by Gisela Liu
First and foremost, EBS is located in a small town of Oestrich-Winkel located in the Rheingau (Wine) region in central-west Germany. My first mistake was thinking that I would be situated in Frankfurt, so you could imagine my shock when I arrived in this 12,000-populated town, practically in the country. However, the location itself is beautiful and is a stark contrast to the metropolitan hub that is Sydney and for my exchange experience, it’s definitely something I will forever cherish and hold dear to my heart.
EBS is a private and the leading business university in Germany and as such, its campus size is relatively small, approximately half the size of lower campus at UNSW. There is no on-campus accommodation but there are multiple avenues in which you can find accommodation. EBS hosts its own accommodation platform called Flat Hunt where are first-come first-serve basis allows you to browse potential accommodations through search filters like the number of roomies you would like to have. Otherwise, you can find accommodation yourself through the EBS Wohnungen Facebook Page – . This page is great because it is compulsory for local EBS students to go on exchange during their degree and so they will be looking to rent out their place/room for the semester
As mentioned above, EBS campus is pretty small and has several campuses. The main campus is called the Schloss (castle) and is a historic-semi castle situated along the Rhine river. There is also the Burg campus located two minutes away from Schloss where you’ll often have your language classes. EBS also has a Law Campus situated in the nearby city, Wiesbaden, which is a 15 minute train ride away. In terms of facilities, Schloss has a nice ‘quad’ like area which is perfect to have lunch at, right outside the Cafeteria (die Mensa). Otherwise, there is a library with all your printing needs and the main forum which has various study rooms that you can book.
At EBS, I mostly completed Finance subjects and I mostly found it to be on par with UNSW difficulty. If anything, EBS employs the best professors in the field, so don’t be surprised when you have 8 hour lectures on a Saturday. Unlike UNSW, class schedules are not fixed to a certain amount of hours each week and thus, you could finish a class in just 4-5 lectures. Most subjects do not have ‘tutorials’ so read your course outline and see what is compulsory. To be honest, in my second semester abroad, there was a month where I was in class for 2 days because I was travelling the whole month and most subjects have a 100% final exam or group assessment. EBS gives you a lot of flexibility to travel so take advantage of it, study hard when you need to and go experience Europe at every chance you can get!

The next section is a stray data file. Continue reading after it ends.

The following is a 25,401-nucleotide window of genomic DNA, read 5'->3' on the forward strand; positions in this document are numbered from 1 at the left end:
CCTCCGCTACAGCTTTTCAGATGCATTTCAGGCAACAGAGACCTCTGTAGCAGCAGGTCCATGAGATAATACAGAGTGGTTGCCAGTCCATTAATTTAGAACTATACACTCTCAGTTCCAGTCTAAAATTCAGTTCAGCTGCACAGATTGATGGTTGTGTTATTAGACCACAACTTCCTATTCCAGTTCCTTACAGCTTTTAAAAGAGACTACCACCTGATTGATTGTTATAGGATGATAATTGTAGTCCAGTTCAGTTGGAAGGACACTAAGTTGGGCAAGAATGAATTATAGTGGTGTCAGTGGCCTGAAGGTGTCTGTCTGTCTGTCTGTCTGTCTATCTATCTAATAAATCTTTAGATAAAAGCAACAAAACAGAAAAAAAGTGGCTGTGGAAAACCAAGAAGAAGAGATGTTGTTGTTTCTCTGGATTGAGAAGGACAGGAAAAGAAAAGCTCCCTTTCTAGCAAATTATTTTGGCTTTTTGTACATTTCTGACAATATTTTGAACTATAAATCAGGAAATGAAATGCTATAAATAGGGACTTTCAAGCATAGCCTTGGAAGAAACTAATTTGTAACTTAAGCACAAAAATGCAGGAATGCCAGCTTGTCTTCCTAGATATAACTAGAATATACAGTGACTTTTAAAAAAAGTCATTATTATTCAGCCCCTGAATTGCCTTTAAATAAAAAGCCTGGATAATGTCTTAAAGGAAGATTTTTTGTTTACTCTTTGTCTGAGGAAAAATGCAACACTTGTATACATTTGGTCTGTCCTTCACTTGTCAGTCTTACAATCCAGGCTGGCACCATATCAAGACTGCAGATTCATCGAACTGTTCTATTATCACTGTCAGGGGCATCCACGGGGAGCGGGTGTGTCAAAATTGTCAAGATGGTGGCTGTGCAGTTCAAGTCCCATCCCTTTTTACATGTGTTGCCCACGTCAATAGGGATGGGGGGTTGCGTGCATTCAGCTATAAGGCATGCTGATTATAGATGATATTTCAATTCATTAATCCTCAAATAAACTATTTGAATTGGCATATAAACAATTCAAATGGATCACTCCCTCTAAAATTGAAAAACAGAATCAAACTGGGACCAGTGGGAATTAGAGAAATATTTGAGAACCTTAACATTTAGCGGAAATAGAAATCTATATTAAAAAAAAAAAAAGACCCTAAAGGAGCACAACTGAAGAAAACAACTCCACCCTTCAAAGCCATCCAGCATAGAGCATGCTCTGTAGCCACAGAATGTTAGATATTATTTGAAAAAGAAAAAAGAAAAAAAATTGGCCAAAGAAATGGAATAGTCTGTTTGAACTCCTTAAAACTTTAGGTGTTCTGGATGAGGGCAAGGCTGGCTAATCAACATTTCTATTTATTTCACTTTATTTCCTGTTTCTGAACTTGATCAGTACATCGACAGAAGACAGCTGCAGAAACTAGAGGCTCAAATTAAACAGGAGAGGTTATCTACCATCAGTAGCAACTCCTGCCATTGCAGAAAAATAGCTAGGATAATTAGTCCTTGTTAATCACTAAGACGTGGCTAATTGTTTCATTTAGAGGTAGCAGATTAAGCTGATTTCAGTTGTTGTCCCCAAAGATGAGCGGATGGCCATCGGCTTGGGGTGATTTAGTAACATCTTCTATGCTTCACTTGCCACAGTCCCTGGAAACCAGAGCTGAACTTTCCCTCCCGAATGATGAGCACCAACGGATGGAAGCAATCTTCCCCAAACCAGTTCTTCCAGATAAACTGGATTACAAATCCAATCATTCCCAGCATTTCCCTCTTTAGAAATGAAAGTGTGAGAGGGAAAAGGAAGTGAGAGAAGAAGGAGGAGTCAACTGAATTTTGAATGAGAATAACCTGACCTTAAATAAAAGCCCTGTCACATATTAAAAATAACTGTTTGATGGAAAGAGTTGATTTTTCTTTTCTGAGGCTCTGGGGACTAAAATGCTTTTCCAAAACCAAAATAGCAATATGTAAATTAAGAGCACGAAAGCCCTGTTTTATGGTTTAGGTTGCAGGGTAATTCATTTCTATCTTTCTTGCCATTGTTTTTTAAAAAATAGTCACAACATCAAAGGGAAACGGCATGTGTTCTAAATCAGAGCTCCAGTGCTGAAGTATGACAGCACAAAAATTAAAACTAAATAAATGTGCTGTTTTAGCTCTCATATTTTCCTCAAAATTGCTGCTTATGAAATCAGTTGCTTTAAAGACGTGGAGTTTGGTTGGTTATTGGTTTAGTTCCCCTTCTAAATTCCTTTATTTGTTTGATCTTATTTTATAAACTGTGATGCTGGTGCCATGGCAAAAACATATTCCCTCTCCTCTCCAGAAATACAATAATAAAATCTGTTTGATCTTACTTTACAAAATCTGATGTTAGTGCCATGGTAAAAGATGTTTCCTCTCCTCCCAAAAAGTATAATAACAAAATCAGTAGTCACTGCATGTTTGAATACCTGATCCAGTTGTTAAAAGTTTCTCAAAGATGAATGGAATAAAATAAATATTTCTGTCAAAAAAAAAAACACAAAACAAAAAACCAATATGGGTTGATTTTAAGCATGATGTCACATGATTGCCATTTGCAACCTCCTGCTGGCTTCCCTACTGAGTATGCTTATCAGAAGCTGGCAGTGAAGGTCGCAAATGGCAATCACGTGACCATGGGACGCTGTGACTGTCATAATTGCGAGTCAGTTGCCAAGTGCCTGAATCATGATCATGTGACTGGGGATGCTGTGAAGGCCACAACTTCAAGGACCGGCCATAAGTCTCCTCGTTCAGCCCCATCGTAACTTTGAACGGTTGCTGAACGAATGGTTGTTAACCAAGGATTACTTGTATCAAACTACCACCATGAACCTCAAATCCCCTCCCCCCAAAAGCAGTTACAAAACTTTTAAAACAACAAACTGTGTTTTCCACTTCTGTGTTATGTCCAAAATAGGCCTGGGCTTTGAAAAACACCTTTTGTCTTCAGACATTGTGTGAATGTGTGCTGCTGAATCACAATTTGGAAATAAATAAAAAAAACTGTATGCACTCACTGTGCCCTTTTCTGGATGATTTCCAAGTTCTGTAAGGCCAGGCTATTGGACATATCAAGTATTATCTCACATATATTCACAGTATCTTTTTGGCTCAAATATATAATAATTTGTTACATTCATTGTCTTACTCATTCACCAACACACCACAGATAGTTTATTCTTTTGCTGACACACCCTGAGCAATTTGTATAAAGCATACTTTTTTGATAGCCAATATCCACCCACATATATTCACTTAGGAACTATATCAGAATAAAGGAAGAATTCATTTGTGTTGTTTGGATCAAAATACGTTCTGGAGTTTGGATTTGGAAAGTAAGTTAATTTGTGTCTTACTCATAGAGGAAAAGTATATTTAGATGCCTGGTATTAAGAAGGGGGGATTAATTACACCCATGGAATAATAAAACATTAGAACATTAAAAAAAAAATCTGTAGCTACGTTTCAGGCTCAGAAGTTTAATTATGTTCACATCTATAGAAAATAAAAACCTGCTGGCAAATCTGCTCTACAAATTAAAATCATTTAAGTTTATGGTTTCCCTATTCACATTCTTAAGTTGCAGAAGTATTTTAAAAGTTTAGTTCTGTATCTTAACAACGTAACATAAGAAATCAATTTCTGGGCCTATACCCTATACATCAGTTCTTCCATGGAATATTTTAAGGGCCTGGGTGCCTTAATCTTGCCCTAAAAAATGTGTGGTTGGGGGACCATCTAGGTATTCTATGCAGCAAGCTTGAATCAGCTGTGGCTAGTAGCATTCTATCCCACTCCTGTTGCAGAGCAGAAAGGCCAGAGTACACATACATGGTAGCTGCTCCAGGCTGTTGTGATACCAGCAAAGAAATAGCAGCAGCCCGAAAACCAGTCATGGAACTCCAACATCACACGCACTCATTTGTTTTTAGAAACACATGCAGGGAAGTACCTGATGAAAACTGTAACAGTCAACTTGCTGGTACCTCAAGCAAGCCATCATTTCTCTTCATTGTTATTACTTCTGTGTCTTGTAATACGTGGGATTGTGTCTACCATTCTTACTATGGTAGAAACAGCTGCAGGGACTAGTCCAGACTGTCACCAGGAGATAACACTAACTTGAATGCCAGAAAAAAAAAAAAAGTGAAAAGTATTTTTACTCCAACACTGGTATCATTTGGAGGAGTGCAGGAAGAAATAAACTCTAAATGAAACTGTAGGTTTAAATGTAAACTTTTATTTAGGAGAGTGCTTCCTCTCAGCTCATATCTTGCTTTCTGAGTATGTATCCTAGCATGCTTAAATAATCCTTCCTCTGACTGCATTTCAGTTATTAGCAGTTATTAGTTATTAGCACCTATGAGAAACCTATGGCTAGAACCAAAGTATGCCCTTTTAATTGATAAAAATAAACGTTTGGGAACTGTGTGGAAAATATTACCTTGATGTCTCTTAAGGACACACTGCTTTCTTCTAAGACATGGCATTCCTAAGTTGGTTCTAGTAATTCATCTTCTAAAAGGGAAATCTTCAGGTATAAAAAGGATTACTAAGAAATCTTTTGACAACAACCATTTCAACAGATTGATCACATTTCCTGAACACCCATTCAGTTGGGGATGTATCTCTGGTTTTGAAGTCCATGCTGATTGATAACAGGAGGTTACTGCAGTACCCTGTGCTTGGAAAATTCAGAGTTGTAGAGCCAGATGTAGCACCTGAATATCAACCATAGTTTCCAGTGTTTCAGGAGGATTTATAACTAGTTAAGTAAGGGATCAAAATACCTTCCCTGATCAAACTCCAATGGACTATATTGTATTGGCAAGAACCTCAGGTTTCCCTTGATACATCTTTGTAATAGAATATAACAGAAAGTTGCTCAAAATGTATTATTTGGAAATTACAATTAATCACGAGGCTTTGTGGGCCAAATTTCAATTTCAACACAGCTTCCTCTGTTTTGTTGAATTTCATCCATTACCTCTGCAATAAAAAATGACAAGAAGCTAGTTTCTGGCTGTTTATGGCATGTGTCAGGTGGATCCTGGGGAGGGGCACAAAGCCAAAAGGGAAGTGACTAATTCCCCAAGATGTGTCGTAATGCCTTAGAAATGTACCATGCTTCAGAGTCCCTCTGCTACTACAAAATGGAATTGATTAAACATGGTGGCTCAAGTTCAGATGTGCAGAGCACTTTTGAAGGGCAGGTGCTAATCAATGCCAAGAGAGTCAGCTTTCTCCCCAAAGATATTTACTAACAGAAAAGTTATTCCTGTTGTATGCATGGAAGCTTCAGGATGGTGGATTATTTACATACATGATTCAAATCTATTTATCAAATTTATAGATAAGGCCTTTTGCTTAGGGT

EBS has its own International Exchange committee which organises social events for exchange students. These include clubbing nights (Wednesdays are student nights in a nearby city called Mainz where we go to Star Club for free), various local bars in Oestrich-Winkel and if you’re bothered, Frankfurt has all the main techno and ‘clubbing’ spots. The Canadian, Brock-Dual Degree students (they stay at EBS for 1.5 years) run the Kafta (cute café-like spot within EBS) as part of their program and hold various fun beer-pong nights etc. Don’t forget to go to EBS’ own Oktoberfest Party and there are always Start-of-Semester and End-Of-Semester parties on EBS Schloss Campus which are always fun and rowdy!
Surrounding area and travel:
Germany and Frankfurt is literally situated in the heart of Europe, so travelling is so convenient! In terms of local spots to see, definitely check out the university city of Heidelberg – it is a beautiful, university city with a famous castle that you can visit – which is only a few hours away by train or car. Wiesbaden is the closest ‘city’ nearby and has all your needs in terms of bars, restaurants, shopping and culture! Don’t forget to go on the cable cart which overlooks the whole Rheingau region as it is absolutely stunning. Otherwise, take advantage of Ryanair and take cheap flights to various destinations within and outside of Europe from Frankfurt Hahn airport. Buses will literally be your best friend, they are comfortable, cheap and can get you from one country to another in no time! Or be adventurous and meet new people by using the car-pooling service called BlahBlahCar! Go with a friend when you start and you’ll have the best times travelling city to city and meeting new people along the way 🙂
EBS has a lot of different societies and sports teams that you can be involved in! I was in the EBS Cheerleading team for a semester and depending whether you’re in Fall or Summer semester, EBS is involved in a major multi-university sporting competition like the Euromasters. This is a great opportuntity for you to meet your German counterparts and travel to Hamburg, for the 3-day tournament filled with sport, fun and loads of drinking!
General Tips & Conclusion:
Since EBS can be considered as a private, snobby, university, you’ll make most of your friends with your Exchange co-hort. There is always a Facebook group created for each co-hort and you’ll be notified of upcoming social events or travel destinations that your exchange peers will be attending. Definitely attend the first few exchange events EBS organises as this is where you’ll make friends! Most exchange students also enrol in the Intensive-Week German Learning course and this is something you should consider – you can learn a bit of German and meet your potential best friend!